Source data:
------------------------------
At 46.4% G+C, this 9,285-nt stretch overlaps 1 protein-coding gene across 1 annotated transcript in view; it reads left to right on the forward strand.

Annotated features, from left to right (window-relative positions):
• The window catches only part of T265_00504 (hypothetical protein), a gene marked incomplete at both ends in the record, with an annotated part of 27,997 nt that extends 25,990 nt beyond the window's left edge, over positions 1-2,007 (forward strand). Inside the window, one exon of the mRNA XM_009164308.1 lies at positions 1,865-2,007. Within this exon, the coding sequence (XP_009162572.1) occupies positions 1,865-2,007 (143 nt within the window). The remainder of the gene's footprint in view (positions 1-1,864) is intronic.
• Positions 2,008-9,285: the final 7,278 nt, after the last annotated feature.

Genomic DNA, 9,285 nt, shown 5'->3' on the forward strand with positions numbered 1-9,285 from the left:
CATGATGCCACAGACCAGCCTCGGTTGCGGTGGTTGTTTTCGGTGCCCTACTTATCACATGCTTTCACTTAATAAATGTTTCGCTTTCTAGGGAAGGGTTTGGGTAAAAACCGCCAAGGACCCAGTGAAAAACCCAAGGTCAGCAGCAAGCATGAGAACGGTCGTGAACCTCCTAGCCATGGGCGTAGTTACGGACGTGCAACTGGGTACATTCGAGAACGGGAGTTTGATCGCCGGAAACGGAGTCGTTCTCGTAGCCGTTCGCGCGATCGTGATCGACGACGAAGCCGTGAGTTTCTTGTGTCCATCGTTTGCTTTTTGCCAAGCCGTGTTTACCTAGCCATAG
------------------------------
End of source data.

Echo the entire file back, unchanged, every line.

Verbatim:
At 46.4% G+C, this 9,285-nt stretch overlaps 1 protein-coding gene across 1 annotated transcript in view; it reads left to right on the forward strand.

Annotated features, from left to right (window-relative positions):
• The window catches only part of T265_00504 (hypothetical protein), a gene marked incomplete at both ends in the record, with an annotated part of 27,997 nt that extends 25,990 nt beyond the window's left edge, over positions 1-2,007 (forward strand). Inside the window, one exon of the mRNA XM_009164308.1 lies at positions 1,865-2,007. Within this exon, the coding sequence (XP_009162572.1) occupies positions 1,865-2,007 (143 nt within the window). The remainder of the gene's footprint in view (positions 1-1,864) is intronic.
• Positions 2,008-9,285: the final 7,278 nt, after the last annotated feature.

Genomic DNA, 9,285 nt, shown 5'->3' on the forward strand with positions numbered 1-9,285 from the left:
CATGATGCCACAGACCAGCCTCGGTTGCGGTGGTTGTTTTCGGTGCCCTACTTATCACATGCTTTCACTTAATAAATGTTTCGCTTTCTAGGGAAGGGTTTGGGTAAAAACCGCCAAGGACCCAGTGAAAAACCCAAGGTCAGCAGCAAGCATGAGAACGGTCGTGAACCTCCTAGCCATGGGCGTAGTTACGGACGTGCAACTGGGTACATTCGAGAACGGGAGTTTGATCGCCGGAAACGGAGTCGTTCTCGTAGCCGTTCGCGCGATCGTGATCGACGACGAAGCCGTGAGTTTCTTGTGTCCATCGTTTGCTTTTTGCCAAGCCGTGTTTACCTAGCCATAG